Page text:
Although Flaxman Low has devoted his life to the study of psychical phenomena, he has always been most earnest in warning persons who feel inclined to dabble in spiritualism, without any serious motive for doing so, of the mischief and danger accruing to the rash experimenter.
Extremely few persons are sufficiently masters of themselves to permit of their calling in the vast unknown forces outside ordinary human knowledge for mere purposes of amusement.
In support of this warning the following extraordinary story is laid before our readers.
Deep in the forest land of Sussex, close by an unfrequented road, stands a low half-timbered house, that is only separated from the roadway by a rough stone wall and a few flower borders.
The front is covered with ivy, and looks out between two conical trees upon the passers-by. The windows are many of them diamond-paned, and an unpretentious white gate leads up to the front door. It is a quaint, quiet spot, with an old-world suggestion about it which appealed strongly to pretty Sadie Corcoran as she drove with her husband along the lane. The Corcorans were Americans, and had to the full the American liking for things ancient. Saddler's Croft struck them both as ideal, and when they found out that it was much more roomy and comfortable than it looked from the road, and also that it had large lawns and grounds attached to it, they decided at once on taking it for a year or two.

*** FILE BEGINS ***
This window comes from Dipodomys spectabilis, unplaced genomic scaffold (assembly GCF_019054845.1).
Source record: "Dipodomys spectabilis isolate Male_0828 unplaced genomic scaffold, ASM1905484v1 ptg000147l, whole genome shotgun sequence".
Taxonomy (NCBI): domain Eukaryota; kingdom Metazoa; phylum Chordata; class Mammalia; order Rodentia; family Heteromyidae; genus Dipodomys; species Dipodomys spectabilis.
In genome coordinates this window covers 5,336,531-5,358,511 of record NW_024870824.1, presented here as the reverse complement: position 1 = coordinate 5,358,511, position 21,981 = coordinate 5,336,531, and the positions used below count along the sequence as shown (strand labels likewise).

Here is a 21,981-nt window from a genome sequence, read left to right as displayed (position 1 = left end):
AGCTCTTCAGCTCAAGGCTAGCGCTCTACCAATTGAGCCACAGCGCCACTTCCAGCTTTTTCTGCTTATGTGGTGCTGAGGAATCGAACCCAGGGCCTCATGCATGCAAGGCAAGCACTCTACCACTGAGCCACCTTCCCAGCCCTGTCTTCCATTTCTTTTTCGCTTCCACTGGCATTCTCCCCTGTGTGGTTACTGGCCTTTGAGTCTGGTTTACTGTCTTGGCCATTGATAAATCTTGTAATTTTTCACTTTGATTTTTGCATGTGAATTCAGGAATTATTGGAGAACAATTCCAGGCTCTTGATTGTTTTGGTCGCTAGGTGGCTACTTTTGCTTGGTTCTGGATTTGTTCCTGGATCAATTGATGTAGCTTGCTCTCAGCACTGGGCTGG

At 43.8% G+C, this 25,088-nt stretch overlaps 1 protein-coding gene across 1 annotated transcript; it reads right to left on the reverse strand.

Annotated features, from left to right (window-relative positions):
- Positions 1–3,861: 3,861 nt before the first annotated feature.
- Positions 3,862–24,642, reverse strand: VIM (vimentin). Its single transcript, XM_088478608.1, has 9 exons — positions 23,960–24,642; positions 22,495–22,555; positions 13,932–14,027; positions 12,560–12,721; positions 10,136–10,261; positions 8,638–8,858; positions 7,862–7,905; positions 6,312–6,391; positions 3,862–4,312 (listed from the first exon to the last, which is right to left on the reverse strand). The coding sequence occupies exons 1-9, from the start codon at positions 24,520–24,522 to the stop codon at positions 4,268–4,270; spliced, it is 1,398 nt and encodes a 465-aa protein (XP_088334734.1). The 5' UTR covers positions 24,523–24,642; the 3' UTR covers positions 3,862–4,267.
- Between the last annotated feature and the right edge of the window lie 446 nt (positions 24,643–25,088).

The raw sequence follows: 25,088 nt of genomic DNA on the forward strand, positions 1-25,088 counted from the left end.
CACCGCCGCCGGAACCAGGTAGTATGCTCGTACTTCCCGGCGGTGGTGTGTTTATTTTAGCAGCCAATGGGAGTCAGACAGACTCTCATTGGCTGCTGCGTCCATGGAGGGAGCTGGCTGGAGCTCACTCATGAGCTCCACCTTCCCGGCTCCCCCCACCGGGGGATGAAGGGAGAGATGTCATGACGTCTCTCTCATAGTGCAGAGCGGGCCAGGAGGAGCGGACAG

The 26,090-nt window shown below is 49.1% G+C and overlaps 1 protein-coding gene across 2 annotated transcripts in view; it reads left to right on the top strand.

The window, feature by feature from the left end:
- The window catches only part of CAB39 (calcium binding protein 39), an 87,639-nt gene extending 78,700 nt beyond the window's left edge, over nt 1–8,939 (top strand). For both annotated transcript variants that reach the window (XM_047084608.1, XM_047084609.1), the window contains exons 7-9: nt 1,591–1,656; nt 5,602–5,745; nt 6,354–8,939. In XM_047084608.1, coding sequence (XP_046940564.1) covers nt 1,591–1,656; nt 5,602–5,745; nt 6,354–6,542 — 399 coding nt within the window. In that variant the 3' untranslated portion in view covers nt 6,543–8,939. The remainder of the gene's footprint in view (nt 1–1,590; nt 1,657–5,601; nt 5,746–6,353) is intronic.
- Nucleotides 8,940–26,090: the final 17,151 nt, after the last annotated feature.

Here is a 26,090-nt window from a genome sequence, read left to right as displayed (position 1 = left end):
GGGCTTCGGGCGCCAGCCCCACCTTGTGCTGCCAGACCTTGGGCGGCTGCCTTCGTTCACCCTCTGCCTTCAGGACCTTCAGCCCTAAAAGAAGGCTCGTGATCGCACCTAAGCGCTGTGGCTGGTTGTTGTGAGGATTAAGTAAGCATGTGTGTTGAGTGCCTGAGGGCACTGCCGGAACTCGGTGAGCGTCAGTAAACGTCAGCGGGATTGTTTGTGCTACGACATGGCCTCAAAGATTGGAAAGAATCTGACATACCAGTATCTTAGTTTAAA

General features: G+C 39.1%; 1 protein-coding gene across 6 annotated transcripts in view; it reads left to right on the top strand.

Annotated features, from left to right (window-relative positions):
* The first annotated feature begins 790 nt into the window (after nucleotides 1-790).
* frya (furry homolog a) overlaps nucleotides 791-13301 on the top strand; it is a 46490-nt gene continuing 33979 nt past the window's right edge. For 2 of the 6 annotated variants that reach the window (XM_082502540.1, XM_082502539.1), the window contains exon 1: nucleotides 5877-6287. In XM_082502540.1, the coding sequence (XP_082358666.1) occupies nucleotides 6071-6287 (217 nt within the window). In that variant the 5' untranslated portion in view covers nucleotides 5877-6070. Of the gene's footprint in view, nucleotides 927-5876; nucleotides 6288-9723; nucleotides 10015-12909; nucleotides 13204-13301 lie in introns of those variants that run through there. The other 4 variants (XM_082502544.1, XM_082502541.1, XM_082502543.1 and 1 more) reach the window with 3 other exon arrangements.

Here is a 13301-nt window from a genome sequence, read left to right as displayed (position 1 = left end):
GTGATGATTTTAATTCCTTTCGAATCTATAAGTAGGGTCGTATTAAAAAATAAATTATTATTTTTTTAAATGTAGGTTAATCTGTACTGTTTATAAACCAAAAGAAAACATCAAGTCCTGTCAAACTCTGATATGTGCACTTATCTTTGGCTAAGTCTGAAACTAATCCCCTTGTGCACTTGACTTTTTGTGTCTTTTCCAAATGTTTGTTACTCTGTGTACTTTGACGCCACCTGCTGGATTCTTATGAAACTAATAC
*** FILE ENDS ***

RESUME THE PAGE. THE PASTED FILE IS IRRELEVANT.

When they mentioned the project to Phil Strewd, their host, and an old friend of Corcoran, he did not favour it. Much as he should have liked to have them for neighbours, he thought that Saddler's Croft had too many unpleasant traditions connected with it. Besides, it had lain empty for three years, as the last occupants were spiritualists of some sort, and the place was said to be haunted. But Mrs. Corcoran was not to be put off, and declared that a flavour of ghostliness was all that Saddler's Croft required to make it absolutely the most attractive residence in Europe.
The Corcorans moved in about October, but it was not till the following July that Flaxman Low met Mr. Strewd on the Victoria platform.
"I'm glad you're coming down to Andy Corcoran's," Strewd began. "You must remember him? I introduced you to him at the club a couple of years ago. He's an awfully decent fellow, and an old friend of mine. He once went with an Arctic expedition, and has crossed Greenland or San Josef's Land on snowshoes or something. I've got the book about it at home. So you can size him up for yourself. He's now married to a very pretty woman, and they have taken a house in my part of the world.
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